I have to say, of those on your list I have heard (never heard Brian), the singing of at least half of them show little evidence of such understanding.
Jim Carroll


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Subject: RE: how important is the label traditional singer?
From: GUEST,tom bliss
Date: 01 Oct 07 - 04:08 AM

jim, I'm on tour now and only have a phone for this so i'll be brief. what you say is fascinating and I think you're onto something very important. I'm very interested in the psychology of song and this goes to the very heart of it. I should have said 'booklet', not book. its been published in abridged form by living tradition but u can dowmload it from tombliss.co.uk. I plan some addittions soon, and would like to quote u and others if I may. its just workshop notes now.


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Subject: RE: how important is the label traditional singer?
From: Bryn Pugh
Date: 01 Oct 07 - 04:35 AM

Finis coronat opus.


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Subject: RE: how important is the label traditional singer?
From: The Sandman
Date: 01 Oct 07 - 04:59 AM

Jim,
Eddie Lenihanes appearance is not relevant.
You have no right to sneer or make disparaging remarks about a performer based on their appearance.
If you are not acquainted with Brian Peters singing,then you should become so ,if you wish to talk about revival singers you need to keep up to date.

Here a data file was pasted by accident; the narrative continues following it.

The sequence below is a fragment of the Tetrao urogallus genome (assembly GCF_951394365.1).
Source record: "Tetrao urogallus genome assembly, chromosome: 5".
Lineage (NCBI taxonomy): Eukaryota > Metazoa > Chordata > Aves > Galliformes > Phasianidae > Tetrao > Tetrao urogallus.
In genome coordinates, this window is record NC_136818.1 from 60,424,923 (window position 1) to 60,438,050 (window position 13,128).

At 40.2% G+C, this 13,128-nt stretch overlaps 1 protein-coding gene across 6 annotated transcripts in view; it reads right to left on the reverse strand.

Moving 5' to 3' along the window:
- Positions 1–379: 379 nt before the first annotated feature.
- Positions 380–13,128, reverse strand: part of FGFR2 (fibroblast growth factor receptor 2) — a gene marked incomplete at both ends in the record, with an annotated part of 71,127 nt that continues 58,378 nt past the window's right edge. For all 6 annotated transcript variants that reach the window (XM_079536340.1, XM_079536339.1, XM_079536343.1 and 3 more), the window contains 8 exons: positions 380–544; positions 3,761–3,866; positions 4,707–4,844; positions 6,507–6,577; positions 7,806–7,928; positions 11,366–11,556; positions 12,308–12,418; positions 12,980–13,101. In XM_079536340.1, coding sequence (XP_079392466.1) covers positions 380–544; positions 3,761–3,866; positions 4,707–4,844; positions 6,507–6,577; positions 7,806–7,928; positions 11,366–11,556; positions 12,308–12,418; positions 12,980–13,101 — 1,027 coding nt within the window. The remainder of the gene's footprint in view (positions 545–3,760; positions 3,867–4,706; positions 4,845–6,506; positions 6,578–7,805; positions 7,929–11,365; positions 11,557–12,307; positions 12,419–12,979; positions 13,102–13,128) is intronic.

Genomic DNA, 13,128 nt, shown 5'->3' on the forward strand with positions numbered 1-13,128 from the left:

In fairness,you should name the singer who presented in Praise of Ballads,and the year, so that if they wish they can reply,They may have changed their views,likewise the other singer mentioned.
I prefer to go by what my ears tell me when I am listening to a singer/Performer,not their appearance.


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Subject: RE: how important is the label traditional singer?
From: The Sandman
Date: 01 Oct 07 - 05:04 AM

here are a few more to add to the list[FredJordan/WillieScott traditional and revival singers].Bob Blake revival singer,It could well be that Bob Blake was able to get inside a song,because he listened and mixed with a lot of traditional singers.


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Subject: RE: how important is the label traditional singer?
From: Bryn Pugh
Date: 01 Oct 07 - 06:03 AM

Spoke too soon, didn't I ?


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Subject: RE: how important is the label traditional singer?
From: GUEST,Brian Peters
Date: 01 Oct 07 - 12:22 PM

Dick, I can happily forgive Jim not having heard my singing if he continues to regale us with first-hand accounts of the singers he's worked with - it's all very interesting. For what it's worth, I usually "see the movie" while singing a ballad, and one of the things I always try to get over to people in song workshops is that they should have a personal reason for singing each song in their repertoire, and not just go ahead and learn something because one of their heroes sang it and they vaguely liked it (and, yes, I admit to having done just that kind of thing myself). And when I say "a personal reason", I mean some kind of emotional involvement in the song, as well as an affection for a pleasing melody or a colourful turn of phrase.